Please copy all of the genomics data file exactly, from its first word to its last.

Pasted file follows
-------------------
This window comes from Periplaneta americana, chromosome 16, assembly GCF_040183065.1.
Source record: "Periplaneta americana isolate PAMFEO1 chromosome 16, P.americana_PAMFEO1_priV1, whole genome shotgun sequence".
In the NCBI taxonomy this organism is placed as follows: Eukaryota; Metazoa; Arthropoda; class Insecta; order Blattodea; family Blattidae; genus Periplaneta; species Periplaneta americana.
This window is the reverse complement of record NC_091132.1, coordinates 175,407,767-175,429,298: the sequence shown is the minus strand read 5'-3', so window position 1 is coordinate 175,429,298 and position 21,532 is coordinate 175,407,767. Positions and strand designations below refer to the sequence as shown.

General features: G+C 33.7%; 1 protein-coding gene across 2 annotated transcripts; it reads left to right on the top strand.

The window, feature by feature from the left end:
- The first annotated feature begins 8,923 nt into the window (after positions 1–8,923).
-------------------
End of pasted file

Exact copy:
This window comes from Periplaneta americana, chromosome 16, assembly GCF_040183065.1.
Source record: "Periplaneta americana isolate PAMFEO1 chromosome 16, P.americana_PAMFEO1_priV1, whole genome shotgun sequence".
In the NCBI taxonomy this organism is placed as follows: Eukaryota; Metazoa; Arthropoda; class Insecta; order Blattodea; family Blattidae; genus Periplaneta; species Periplaneta americana.
This window is the reverse complement of record NC_091132.1, coordinates 175,407,767-175,429,298: the sequence shown is the minus strand read 5'-3', so window position 1 is coordinate 175,429,298 and position 21,532 is coordinate 175,407,767. Positions and strand designations below refer to the sequence as shown.

General features: G+C 33.7%; 1 protein-coding gene across 2 annotated transcripts; it reads left to right on the top strand.

The window, feature by feature from the left end:
- The first annotated feature begins 8,923 nt into the window (after positions 1–8,923).